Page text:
By Nora Hakramaj
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Videographer / director: Hashim Sakiri
Producer: Nora Hakramaj, Ruby Coote
Editor: Joshua Douglas
Despite being bitten eight times - once almost fatally - and ending up in a coma twice, Abu is totally devoted to his scaly friends, and has no intention of ever giving up his perilous pets.
The 32-year-old, from Kelantan, Malaysia, followed in the footsteps of his snake handler father and became a specialist snake handler in the fire service.
But despite the love for his work, Abu accepts that snake handling is not for the fainthearted.
Abu said: “The pain from a snake bite is very severe to the point that you can’t even describe it.
“The worst bite would have to be the eighth time. I did not realise that the snake was bleeding from its head. I tried touching the wound on its head and it bit me right away. It took ten seconds for the snake to let me go.
“On the way to the hospital, bubbles started coming out of my mouth and a few moments later I was unconscious.
“The doctor confirmed that I was not going to make it because the venom had spread to my heart.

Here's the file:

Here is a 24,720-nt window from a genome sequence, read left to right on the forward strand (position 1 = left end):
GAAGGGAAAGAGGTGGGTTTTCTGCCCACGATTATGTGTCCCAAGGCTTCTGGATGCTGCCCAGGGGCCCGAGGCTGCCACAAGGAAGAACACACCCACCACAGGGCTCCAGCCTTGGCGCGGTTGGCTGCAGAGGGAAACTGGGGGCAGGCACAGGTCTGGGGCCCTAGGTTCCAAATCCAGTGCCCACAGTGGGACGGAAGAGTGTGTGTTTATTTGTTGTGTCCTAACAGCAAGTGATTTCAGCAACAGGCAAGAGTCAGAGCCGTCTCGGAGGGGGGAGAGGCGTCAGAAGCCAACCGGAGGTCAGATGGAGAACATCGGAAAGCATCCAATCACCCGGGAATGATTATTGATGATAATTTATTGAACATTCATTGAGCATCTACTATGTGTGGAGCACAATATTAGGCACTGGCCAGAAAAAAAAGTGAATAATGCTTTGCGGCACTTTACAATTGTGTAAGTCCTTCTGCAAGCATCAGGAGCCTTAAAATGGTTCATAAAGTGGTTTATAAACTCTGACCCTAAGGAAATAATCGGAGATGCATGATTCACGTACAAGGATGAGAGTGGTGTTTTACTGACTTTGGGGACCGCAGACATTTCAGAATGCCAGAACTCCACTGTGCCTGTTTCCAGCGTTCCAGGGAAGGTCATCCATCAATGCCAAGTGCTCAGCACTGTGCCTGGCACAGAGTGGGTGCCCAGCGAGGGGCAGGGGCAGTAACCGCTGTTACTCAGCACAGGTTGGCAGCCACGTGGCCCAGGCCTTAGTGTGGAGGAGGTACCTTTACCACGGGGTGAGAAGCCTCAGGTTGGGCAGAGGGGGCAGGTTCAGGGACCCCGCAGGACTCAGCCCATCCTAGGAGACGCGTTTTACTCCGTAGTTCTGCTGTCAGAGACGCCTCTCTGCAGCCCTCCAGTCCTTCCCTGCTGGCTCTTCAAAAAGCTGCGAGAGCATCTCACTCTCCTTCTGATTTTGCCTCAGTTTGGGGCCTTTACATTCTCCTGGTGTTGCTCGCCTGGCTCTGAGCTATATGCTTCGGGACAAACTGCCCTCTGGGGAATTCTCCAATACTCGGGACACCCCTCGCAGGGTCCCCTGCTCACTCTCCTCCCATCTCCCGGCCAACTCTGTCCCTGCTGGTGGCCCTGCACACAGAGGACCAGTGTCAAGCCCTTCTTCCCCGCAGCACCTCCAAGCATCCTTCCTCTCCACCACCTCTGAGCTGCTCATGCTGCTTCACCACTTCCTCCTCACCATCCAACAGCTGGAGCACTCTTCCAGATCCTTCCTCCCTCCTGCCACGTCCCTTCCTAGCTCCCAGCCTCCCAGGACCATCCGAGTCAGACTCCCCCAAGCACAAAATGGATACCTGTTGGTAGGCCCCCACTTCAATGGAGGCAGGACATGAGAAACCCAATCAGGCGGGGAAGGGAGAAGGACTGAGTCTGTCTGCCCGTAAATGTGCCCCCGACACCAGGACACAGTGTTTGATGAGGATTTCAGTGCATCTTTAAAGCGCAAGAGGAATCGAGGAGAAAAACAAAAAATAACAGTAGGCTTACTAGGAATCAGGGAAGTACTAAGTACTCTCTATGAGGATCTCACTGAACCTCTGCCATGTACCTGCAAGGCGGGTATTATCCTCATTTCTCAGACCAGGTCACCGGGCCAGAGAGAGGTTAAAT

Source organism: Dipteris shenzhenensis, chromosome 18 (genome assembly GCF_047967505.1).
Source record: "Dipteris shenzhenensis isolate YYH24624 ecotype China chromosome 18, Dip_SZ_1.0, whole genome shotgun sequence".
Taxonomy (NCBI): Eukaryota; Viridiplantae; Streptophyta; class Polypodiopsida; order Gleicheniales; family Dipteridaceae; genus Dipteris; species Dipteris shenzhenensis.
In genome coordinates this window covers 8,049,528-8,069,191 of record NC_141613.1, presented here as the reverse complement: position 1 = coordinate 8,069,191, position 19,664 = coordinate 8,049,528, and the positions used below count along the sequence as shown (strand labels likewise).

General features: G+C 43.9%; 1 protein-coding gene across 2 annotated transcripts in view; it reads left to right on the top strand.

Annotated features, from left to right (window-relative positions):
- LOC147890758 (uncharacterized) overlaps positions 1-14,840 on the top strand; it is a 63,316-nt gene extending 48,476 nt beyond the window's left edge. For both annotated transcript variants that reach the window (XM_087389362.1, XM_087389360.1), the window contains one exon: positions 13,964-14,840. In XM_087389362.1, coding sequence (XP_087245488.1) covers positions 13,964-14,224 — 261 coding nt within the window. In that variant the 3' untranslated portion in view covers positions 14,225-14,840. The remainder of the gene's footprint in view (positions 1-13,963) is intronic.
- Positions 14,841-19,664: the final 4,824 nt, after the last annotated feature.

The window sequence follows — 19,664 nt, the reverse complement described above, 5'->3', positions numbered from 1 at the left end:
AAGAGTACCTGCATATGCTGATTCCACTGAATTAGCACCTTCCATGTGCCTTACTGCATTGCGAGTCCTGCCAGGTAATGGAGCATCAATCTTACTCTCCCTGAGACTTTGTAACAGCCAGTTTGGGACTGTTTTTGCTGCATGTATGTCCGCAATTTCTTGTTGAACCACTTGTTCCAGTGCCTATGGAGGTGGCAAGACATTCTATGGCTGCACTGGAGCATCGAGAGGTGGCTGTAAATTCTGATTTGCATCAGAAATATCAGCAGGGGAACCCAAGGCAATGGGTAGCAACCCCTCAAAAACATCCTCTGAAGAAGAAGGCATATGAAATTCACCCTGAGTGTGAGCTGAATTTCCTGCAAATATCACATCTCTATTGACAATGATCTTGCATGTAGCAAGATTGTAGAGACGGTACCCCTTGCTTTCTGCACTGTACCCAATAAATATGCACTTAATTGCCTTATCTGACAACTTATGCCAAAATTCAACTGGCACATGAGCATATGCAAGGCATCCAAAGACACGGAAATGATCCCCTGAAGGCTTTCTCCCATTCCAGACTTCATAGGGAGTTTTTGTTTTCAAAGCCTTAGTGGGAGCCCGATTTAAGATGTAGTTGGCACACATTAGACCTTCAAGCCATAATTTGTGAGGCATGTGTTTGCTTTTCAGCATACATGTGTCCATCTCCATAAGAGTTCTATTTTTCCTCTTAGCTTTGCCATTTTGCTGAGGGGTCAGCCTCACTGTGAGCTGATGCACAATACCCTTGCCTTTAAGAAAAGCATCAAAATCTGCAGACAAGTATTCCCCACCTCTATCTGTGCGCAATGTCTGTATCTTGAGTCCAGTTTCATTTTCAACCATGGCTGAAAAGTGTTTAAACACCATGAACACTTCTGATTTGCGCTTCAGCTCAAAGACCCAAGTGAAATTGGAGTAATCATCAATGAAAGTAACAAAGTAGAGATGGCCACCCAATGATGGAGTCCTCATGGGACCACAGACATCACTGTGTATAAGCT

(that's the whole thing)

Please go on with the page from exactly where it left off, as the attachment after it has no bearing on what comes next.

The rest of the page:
“After being in a coma for two days I woke up. I am considered lucky to still be alive.”
As well as educating others, Abu makes sure to follow all of the safety precautions before allowing anyone take photos or ‘pet’ his venomous snakes; King, Chip and Cik Din.
He said: “I take my cobras to participate in training courses for taming snakes at the Fire Department Training Centre. I also lead awareness briefings on the dangers of snakes to the public.”
Last year the media reported that Abu had married his snakes, and although he denies these claims, his bond with his pets is a special one.
He added: “No human can get married to a snake. That story is definitely false and I think the story got altered and twisted to suit people of different beliefs and culture.
“I’m only interested in humans when it comes to marriage.”
Although his snakes have put his life on the line, the fireman has never thought of giving them up or felt afraid, instead is more motivated to learn and teach other firemen and his community how to catch and tame snakes.
He said: “Snakes are wild species and we need time to get used to them and understand their characteristics to be able to tame them.
“I don’t care if people call me crazy or stupid, I know what I’m doing. It is for the benefit of the public and the Fire Department.”